Speckle Park are in a very interesting position in the Australian beef industry, and all current and future breeders shoulder a great responsibility to ensure the potential becomes a reality.

Like any worthwhile pursuit, it is the small things that ultimately make the difference. The one-percenters can sometimes seem unimportant, but they are crucial to success.

A lack of attention to core values and a level of apathy regarding performance recording and genomic testing can easily see Speckle Park relegated to the sidelines like many of the breeds before them. There needs to be a diligent approach to structural assessment, performance recording and contemporary group management so that we can identify the breed’s best performers. Only then can we all move forward and supply the commercial producers that can benefit from the introduction of Speckle Park to their herds.

Not every calf born will have a future in a seedstock herd, even if it was the product of an expensive embryo. Stringent selection is required and it is a difficult thing to do presently with values of even moderate stock being so high. Adherence to high standards is never as important as when a breed is growing quickly. What is also paramount is access to information regarding available genetics.

Breedplan EBV’s for growth and carcase are of great benefit, but we need to also avail ourselves of information on the vital traits of conformation, fertility and temperament. These can make all the difference for a commercial producer and we all need to pay serious attention to them.

Independent structural assessment is a relatively inexpensive and painless process as is the grading of temperament. Even though you may be more than able to assess the conformation of cattle, a standardised approach can yield information that can benefit mating decisions and stock acquisitions going forward.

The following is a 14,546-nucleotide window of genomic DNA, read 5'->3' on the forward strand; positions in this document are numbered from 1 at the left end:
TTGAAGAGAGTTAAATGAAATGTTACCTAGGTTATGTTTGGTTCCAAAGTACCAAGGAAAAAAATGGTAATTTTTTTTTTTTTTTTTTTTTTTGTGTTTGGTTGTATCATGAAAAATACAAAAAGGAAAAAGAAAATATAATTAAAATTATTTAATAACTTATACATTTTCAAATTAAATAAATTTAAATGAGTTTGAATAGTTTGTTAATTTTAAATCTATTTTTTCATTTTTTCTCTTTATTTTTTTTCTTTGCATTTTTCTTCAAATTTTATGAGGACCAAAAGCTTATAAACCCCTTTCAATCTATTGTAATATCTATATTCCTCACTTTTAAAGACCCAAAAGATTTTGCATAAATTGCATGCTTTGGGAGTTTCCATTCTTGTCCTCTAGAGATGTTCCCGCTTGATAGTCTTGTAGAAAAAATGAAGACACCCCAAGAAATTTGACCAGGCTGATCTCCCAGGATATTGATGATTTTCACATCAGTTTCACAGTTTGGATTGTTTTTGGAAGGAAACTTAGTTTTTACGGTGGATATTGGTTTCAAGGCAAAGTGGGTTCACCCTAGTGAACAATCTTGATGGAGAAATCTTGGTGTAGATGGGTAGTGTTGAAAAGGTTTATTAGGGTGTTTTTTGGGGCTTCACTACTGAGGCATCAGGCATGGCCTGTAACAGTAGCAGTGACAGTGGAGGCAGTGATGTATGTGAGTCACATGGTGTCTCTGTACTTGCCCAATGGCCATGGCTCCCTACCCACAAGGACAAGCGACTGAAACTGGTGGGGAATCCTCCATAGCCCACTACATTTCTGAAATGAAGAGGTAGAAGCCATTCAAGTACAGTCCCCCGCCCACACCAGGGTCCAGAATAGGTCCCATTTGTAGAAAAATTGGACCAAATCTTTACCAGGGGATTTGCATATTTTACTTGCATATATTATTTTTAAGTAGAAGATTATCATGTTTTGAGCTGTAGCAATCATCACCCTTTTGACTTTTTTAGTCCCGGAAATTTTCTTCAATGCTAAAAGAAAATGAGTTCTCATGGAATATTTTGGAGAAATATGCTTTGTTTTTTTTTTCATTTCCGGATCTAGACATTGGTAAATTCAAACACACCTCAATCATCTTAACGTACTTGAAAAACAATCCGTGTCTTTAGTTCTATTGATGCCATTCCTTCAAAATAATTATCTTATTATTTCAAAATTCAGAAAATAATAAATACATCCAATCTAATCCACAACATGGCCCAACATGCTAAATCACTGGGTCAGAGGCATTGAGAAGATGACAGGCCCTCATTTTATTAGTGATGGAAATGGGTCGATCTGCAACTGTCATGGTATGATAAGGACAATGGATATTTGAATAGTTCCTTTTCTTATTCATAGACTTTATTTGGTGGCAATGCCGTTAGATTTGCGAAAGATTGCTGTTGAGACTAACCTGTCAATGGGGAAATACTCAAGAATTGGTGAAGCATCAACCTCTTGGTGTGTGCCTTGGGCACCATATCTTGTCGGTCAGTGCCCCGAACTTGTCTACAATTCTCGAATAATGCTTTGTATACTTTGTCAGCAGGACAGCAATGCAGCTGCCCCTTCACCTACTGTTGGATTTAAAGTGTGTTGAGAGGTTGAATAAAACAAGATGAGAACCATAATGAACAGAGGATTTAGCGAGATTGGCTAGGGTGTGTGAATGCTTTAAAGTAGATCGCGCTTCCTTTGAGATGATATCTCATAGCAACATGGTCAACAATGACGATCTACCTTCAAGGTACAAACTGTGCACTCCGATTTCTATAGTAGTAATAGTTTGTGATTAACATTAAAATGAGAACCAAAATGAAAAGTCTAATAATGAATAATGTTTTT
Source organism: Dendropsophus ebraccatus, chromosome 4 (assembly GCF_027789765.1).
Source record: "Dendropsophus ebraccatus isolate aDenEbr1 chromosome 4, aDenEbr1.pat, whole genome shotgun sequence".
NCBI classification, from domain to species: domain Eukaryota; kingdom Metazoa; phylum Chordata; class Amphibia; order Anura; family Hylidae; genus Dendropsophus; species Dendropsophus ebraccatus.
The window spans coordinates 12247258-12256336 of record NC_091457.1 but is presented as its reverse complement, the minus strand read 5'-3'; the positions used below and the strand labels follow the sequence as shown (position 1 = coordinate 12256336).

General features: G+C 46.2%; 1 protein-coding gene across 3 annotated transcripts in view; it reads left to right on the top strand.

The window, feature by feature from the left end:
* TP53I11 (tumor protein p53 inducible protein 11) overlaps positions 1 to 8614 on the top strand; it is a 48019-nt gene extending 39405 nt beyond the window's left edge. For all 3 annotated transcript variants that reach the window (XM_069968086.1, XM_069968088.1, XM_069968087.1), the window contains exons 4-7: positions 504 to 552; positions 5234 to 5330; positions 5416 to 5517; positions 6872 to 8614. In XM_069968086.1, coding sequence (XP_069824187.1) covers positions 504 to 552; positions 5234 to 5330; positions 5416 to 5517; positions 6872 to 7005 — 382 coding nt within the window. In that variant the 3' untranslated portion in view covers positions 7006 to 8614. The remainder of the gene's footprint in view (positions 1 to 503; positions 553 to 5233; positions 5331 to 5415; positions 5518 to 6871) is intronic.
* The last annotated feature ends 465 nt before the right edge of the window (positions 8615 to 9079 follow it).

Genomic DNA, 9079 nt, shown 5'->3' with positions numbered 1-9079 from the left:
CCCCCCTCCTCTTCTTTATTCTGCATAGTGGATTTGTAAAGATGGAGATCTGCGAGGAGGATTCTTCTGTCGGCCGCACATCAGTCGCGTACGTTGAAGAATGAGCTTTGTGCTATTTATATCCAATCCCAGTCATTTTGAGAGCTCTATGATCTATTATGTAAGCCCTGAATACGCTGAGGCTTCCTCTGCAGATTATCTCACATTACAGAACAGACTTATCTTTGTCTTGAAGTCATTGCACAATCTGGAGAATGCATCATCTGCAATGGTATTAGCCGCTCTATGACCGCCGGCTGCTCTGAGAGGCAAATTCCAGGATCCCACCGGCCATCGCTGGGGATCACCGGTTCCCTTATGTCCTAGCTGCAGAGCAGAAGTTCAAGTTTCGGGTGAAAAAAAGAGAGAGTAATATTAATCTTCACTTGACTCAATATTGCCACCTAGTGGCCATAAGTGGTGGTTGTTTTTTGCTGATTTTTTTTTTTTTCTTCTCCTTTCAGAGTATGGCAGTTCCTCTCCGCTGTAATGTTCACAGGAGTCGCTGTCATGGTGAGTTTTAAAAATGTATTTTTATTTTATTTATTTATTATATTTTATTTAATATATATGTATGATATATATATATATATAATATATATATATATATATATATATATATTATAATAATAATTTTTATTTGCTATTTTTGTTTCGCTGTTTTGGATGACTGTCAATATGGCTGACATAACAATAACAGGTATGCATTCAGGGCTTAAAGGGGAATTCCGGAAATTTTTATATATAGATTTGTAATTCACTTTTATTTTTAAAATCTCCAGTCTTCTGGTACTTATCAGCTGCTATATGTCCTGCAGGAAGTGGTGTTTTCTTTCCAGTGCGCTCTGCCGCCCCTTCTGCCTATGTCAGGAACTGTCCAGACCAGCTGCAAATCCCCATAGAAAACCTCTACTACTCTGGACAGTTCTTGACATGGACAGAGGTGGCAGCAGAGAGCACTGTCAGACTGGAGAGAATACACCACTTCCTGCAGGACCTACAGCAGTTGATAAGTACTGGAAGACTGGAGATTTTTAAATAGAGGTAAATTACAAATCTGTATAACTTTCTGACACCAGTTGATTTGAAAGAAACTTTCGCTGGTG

The great benefits of fertility data potentially yield the greatest advantage. Reducing gestation length and days to calving are money in the bank to commercial producers. Genetic progress of fertility is however a slow process as environmental factors play such a significant role. There is however as they say “more than one way to skin a cat”.

A significant factor affecting fertility is Mature Cow Weight. Moderating mature cow weight enables females to maintain adequate condition in order to re-conceive. An extra 100 kilograms of live weight in a cow requires about 10MJ of energy to maintain which is equivalent to about 5 kilograms of pasture per day. In terms of quality hay, it is about 500 kilograms extra per year simply for maintaining the extra body weight.

Large cows are to a great extent uneconomical, and the feed required to re-conceive post calving is enormous and any shortage often results in low levels of fertility. This is the reason there is such a push in the major British Breeds to reduce mature cow weight. It is all about efficiently and fertility. Preserving the moderate mature size of Speckle Park females is going to be a great advantage of the breed into the future as it has a significant impact on feed requirements and fertility.

Recording mature cow weight is easily done with a few minor conditions. Breedplan will only analyse the weight of a mature cow if the cow has a calf with a weight recorded within 2 weeks of when the mature weight was taken, and further, the calf was between 80 – 330 days of age when it was weighed. The easiest method is recording mature cow weigh when you record your 200-day weights. Recording of gestation length is also a great advantage but can only be done with an AI program and not natural service. ET calves are not included as contributing environmental factors are too numerous.

Measuring and recording all that we can will make a differences down the track. And mature cow weight is a very easy thing to record and can greatly affect efficiency. The one-percenters always make a difference in the end and enable Speckle Park to be as important to the beef industry as they have the potential to be.